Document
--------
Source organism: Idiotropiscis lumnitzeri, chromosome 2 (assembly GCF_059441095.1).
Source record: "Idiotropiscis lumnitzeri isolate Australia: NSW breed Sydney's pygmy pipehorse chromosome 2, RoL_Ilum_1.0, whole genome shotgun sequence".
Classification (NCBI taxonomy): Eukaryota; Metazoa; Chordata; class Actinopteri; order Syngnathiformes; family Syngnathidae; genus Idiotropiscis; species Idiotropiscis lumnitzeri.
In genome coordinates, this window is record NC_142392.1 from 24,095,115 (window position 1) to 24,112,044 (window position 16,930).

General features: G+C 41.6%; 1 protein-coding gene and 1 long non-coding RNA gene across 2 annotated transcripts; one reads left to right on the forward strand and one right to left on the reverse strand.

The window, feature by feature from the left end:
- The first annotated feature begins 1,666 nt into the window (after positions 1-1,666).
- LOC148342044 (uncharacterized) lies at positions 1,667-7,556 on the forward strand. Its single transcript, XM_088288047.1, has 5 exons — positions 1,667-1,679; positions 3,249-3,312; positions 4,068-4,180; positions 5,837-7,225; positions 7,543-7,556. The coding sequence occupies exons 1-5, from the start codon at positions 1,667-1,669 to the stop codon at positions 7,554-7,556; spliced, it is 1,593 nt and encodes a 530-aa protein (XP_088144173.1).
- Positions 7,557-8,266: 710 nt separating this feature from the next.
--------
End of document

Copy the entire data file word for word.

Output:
Source organism: Idiotropiscis lumnitzeri, chromosome 2 (assembly GCF_059441095.1).
Source record: "Idiotropiscis lumnitzeri isolate Australia: NSW breed Sydney's pygmy pipehorse chromosome 2, RoL_Ilum_1.0, whole genome shotgun sequence".
Classification (NCBI taxonomy): Eukaryota; Metazoa; Chordata; class Actinopteri; order Syngnathiformes; family Syngnathidae; genus Idiotropiscis; species Idiotropiscis lumnitzeri.
In genome coordinates, this window is record NC_142392.1 from 24,095,115 (window position 1) to 24,112,044 (window position 16,930).

General features: G+C 41.6%; 1 protein-coding gene and 1 long non-coding RNA gene across 2 annotated transcripts; one reads left to right on the forward strand and one right to left on the reverse strand.

The window, feature by feature from the left end:
- The first annotated feature begins 1,666 nt into the window (after positions 1-1,666).
- LOC148342044 (uncharacterized) lies at positions 1,667-7,556 on the forward strand. Its single transcript, XM_088288047.1, has 5 exons — positions 1,667-1,679; positions 3,249-3,312; positions 4,068-4,180; positions 5,837-7,225; positions 7,543-7,556. The coding sequence occupies exons 1-5, from the start codon at positions 1,667-1,669 to the stop codon at positions 7,554-7,556; spliced, it is 1,593 nt and encodes a 530-aa protein (XP_088144173.1).
- Positions 7,557-8,266: 710 nt separating this feature from the next.